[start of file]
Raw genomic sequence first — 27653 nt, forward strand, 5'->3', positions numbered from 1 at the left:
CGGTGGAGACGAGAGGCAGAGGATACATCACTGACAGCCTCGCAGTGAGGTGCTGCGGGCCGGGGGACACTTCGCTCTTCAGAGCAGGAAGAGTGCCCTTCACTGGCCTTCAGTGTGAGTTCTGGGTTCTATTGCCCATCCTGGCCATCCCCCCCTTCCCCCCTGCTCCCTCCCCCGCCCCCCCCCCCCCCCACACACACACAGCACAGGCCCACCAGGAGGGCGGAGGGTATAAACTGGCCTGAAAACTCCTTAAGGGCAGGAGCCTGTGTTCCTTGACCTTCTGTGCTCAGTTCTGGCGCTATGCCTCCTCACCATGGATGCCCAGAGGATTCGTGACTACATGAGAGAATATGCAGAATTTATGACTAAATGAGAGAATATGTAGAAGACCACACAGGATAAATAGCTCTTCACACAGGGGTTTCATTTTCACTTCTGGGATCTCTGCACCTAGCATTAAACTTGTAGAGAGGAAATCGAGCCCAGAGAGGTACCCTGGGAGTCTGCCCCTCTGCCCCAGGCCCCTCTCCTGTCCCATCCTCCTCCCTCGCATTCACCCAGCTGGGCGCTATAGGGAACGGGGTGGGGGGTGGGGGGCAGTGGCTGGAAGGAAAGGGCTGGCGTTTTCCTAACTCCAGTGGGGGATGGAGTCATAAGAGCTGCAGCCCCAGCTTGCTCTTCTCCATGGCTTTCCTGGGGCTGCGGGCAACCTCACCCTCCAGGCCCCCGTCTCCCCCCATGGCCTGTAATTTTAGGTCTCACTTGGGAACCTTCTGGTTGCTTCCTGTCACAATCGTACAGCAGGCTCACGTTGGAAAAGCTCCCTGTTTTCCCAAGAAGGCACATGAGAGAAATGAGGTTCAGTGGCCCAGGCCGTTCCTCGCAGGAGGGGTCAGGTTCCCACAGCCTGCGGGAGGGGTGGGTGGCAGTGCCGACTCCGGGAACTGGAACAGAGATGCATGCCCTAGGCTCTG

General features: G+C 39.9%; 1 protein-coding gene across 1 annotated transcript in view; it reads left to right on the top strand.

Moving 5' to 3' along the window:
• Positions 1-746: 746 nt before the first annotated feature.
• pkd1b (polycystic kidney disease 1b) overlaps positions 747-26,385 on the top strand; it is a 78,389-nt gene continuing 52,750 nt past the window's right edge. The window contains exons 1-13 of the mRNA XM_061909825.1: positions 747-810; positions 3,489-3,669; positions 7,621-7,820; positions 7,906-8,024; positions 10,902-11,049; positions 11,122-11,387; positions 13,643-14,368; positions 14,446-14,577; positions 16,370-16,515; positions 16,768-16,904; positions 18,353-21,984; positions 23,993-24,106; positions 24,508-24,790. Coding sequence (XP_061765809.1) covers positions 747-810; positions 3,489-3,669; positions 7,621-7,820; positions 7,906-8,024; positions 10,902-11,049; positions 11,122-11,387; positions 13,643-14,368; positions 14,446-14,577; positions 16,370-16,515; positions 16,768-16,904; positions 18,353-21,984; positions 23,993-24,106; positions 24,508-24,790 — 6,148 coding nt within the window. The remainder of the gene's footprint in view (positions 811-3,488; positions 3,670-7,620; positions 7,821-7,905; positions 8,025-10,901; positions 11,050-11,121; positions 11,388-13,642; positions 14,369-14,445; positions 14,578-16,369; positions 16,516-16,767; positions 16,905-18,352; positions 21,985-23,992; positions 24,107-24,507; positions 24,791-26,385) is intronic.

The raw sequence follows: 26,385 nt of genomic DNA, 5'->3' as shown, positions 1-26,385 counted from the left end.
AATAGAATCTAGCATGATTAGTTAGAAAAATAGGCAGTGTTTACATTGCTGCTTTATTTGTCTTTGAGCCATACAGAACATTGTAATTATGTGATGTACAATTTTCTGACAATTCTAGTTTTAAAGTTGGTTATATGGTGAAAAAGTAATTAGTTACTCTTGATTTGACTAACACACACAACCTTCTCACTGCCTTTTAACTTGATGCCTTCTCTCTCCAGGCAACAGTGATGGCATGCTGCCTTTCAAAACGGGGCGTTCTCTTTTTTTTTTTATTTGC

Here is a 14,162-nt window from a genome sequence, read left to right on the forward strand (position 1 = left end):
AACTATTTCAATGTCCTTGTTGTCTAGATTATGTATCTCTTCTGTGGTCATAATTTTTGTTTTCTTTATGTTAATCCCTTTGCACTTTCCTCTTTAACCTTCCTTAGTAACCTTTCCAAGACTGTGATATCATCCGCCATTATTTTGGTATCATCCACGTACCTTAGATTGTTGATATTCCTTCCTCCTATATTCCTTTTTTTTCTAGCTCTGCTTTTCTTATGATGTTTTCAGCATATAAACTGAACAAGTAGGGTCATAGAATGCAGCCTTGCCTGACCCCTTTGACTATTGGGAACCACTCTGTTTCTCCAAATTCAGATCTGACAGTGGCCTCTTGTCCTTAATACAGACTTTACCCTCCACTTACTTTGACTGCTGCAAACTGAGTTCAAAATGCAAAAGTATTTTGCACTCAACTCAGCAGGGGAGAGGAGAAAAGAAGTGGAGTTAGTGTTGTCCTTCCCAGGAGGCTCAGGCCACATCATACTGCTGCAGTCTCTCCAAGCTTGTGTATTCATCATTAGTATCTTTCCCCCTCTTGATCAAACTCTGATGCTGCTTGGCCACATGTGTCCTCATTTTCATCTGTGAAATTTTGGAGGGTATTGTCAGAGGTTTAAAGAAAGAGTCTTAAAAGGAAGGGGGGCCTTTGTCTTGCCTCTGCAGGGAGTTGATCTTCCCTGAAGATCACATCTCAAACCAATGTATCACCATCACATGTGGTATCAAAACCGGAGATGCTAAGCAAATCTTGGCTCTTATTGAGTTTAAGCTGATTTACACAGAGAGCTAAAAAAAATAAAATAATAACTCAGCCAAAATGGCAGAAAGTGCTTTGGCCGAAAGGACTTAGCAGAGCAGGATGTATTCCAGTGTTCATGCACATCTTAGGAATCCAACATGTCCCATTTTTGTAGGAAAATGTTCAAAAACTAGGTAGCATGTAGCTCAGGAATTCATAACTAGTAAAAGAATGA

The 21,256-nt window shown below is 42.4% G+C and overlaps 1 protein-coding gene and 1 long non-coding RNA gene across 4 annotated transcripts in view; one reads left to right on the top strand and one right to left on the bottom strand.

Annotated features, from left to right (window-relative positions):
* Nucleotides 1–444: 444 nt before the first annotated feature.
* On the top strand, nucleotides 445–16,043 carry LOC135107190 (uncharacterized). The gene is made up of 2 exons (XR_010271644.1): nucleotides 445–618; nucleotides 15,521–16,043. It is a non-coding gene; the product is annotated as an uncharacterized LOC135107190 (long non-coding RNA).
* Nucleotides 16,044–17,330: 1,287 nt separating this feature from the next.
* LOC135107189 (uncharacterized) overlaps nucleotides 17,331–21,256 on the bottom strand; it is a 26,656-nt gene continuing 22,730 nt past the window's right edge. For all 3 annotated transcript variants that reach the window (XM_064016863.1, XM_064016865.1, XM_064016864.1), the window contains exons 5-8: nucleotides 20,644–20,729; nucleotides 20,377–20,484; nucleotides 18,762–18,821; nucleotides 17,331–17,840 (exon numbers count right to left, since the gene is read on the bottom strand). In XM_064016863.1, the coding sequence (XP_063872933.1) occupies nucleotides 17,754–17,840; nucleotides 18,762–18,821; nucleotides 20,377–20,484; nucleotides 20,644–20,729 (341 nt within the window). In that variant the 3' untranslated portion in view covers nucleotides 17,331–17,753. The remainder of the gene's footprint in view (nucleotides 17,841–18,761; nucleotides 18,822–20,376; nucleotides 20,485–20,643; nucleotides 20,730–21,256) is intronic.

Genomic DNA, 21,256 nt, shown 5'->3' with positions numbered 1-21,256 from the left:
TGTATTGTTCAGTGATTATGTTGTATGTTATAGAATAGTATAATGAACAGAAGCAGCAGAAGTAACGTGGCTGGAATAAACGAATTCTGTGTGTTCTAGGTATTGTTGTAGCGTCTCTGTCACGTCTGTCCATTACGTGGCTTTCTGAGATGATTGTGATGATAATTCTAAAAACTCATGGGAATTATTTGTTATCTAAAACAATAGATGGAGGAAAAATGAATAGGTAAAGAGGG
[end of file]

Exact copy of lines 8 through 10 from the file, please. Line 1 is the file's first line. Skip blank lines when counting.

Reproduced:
AATAGAATCTAGCATGATTAGTTAGAAAAATAGGCAGTGTTTACATTGCTGCTTTATTTGTCTTTGAGCCATACAGAACATTGTAATTATGTGATGTACAATTTTCTGACAATTCTAGTTTTAAAGTTGGTTATATGGTGAAAAAGTAATTAGTTACTCTTGATTTGACTAACACACACAACCTTCTCACTGCCTTTTAACTTGATGCCTTCTCTCTCCAGGCAACAGTGATGGCATGCTGCCTTTCAAAACGGGGCGTTCTCTTTTTTTTTTTATTTGC

Here is a 14,162-nt window from a genome sequence, read left to right on the forward strand (position 1 = left end):
AACTATTTCAATGTCCTTGTTGTCTAGATTATGTATCTCTTCTGTGGTCATAATTTTTGTTTTCTTTATGTTAATCCCTTTGCACTTTCCTCTTTAACCTTCCTTAGTAACCTTTCCAAGACTGTGATATCATCCGCCATTATTTTGGTATCATCCACGTACCTTAGATTGTTGATATTCCTTCCTCCTATATTCCTTTTTTTTCTAGCTCTGCTTTTCTTATGATGTTTTCAGCATATAAACTGAACAAGTAGGGTCATAGAATGCAGCCTTGCCTGACCCCTTTGACTATTGGGAACCACTCTGTTTCTCCAAATTCAGATCTGACAGTGGCCTCTTGTCCTTAATACAGACTTTACCCTCCACTTACTTTGACTGCTGCAAACTGAGTTCAAAATGCAAAAGTATTTTGCACTCAACTCAGCAGGGGAGAGGAGAAAAGAAGTGGAGTTAGTGTTGTCCTTCCCAGGAGGCTCAGGCCACATCATACTGCTGCAGTCTCTCCAAGCTTGTGTATTCATCATTAGTATCTTTCCCCCTCTTGATCAAACTCTGATGCTGCTTGGCCACATGTGTCCTCATTTTCATCTGTGAAATTTTGGAGGGTATTGTCAGAGGTTTAAAGAAAGAGTCTTAAAAGGAAGGGGGGCCTTTGTCTTGCCTCTGCAGGGAGTTGATCTTCCCTGAAGATCACATCTCAAACCAATGTATCACCATCACATGTGGTATCAAAACCGGAGATGCTAAGCAAATCTTGGCTCTTATTGAGTTTAAGCTGATTTACACAGAGAGCTAAAAAAAATAAAATAATAACTCAGCCAAAATGGCAGAAAGTGCTTTGGCCGAAAGGACTTAGCAGAGCAGGATGTATTCCAGTGTTCATGCACATCTTAGGAATCCAACATGTCCCATTTTTGTAGGAAAATGTTCAAAAACTAGGTAGCATGTAGCTCAGGAATTCATAACTAGTAAAAGAATGA